verb (used with object)
- fetter bone,
Origin of fetter
Examples from the Web for fettering
There is no call for wonder that he should have reacted violently against these fettering restrictions.Inquiries and Opinions|Brander Matthews
When this also failed, he put him in close imprisonment, fettering both neck and hands.The Formation of Christendom, Volume VI|Thomas W. (Thomas William) Allies
The hands and feet strained impotently against the fettering cords.The Gray Phantom|Herman Landon
And hearing it, she was aware of a great coldness that clung like a chain, fettering her every movement.The Tidal Wave and Other Stories|Ethel May Dell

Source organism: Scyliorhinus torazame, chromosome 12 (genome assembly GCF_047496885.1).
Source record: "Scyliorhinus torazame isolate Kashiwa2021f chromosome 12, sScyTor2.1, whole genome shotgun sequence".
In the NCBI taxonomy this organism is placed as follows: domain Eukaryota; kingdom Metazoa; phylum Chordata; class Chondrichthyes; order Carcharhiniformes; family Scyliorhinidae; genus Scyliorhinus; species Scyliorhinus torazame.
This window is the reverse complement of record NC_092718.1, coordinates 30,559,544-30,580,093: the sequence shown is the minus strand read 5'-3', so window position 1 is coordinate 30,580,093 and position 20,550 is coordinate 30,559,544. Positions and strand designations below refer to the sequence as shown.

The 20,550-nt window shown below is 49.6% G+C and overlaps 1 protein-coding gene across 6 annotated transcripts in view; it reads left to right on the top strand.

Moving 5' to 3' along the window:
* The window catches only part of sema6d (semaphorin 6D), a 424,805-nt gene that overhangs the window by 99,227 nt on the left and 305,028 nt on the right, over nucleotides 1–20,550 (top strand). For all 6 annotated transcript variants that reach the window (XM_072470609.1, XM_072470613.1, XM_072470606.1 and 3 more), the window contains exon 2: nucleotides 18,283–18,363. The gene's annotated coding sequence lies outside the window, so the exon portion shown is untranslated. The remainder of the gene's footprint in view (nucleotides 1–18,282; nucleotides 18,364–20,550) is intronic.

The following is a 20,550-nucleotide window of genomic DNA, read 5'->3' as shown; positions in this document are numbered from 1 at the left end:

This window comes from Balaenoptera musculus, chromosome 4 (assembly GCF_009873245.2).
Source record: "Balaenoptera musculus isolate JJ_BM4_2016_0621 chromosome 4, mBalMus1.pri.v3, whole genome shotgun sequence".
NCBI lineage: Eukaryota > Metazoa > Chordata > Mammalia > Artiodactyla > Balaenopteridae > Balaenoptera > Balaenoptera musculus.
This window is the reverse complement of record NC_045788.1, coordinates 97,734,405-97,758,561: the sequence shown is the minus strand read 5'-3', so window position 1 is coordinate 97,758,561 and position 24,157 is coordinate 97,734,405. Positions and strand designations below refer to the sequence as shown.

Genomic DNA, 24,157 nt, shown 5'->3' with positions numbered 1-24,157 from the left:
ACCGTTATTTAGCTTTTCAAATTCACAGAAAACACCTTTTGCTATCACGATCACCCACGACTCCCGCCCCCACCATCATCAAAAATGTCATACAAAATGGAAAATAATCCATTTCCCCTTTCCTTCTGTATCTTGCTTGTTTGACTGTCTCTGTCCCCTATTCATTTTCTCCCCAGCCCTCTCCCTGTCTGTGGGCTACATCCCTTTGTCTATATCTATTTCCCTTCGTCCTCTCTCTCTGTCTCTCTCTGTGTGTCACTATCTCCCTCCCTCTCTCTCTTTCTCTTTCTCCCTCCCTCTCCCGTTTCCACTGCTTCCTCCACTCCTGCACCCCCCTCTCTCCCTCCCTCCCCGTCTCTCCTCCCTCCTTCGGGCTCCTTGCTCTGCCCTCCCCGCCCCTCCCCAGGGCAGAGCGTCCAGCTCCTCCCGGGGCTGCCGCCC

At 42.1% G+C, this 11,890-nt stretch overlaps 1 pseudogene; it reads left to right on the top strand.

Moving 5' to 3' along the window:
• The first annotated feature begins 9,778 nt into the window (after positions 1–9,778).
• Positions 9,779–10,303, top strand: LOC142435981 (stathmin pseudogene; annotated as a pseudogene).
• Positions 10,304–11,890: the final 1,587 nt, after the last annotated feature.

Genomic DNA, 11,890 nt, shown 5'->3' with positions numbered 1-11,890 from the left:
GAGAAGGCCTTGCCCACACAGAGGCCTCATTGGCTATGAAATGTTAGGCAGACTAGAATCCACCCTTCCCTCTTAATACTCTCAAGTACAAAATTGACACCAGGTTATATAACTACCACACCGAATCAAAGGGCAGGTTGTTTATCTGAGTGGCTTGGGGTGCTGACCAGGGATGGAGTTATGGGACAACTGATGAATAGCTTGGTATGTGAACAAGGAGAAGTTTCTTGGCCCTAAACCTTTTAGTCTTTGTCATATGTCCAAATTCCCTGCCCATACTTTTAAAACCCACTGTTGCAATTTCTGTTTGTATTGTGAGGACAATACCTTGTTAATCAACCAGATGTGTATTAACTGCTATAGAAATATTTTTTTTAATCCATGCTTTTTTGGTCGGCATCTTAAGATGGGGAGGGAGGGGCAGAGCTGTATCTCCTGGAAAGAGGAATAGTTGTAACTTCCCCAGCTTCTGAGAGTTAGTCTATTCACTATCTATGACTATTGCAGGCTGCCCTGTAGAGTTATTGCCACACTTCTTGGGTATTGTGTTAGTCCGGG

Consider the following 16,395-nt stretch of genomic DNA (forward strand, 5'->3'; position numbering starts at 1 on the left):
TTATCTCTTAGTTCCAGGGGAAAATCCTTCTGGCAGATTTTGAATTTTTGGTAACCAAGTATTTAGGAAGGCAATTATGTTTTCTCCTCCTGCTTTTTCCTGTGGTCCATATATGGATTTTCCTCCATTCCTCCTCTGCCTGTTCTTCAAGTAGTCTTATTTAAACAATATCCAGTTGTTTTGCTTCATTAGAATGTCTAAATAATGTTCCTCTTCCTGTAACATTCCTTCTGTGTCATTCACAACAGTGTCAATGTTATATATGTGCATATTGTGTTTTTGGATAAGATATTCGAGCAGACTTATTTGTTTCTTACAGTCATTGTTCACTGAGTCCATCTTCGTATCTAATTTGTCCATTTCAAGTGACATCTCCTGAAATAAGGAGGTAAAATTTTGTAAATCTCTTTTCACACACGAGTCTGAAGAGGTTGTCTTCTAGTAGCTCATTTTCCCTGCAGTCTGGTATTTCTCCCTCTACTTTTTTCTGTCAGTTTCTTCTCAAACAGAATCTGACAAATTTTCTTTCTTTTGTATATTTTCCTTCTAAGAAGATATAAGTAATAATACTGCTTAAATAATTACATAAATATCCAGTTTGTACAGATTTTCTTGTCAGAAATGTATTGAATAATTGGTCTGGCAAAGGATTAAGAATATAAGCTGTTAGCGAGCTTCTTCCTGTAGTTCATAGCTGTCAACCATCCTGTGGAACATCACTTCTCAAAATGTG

But such restraint as this became, in a short time, so fettering, that the Abb determined to break away from it.Political Women, Vol. 2 (of 2)|Sutherland Menzies
Word Origin for fetter
c.1300, from Old English gefetrian (see fetter (n.)). Related: Fettered; fettering.
Old English fetor "chain or shackle for the feet," from Proto-Germanic *fetero (cf. Old Saxon feteros (plural), Middle Dutch veter "fetter," in modern Dutch "lace, string," Old High German fezzera, Old Norse fiöturr, Swedish fjätter), from PIE root *ped- "foot" (see foot (n.)). The generalized sense of "anything that shackles" had evolved in Old English. Related Fetters.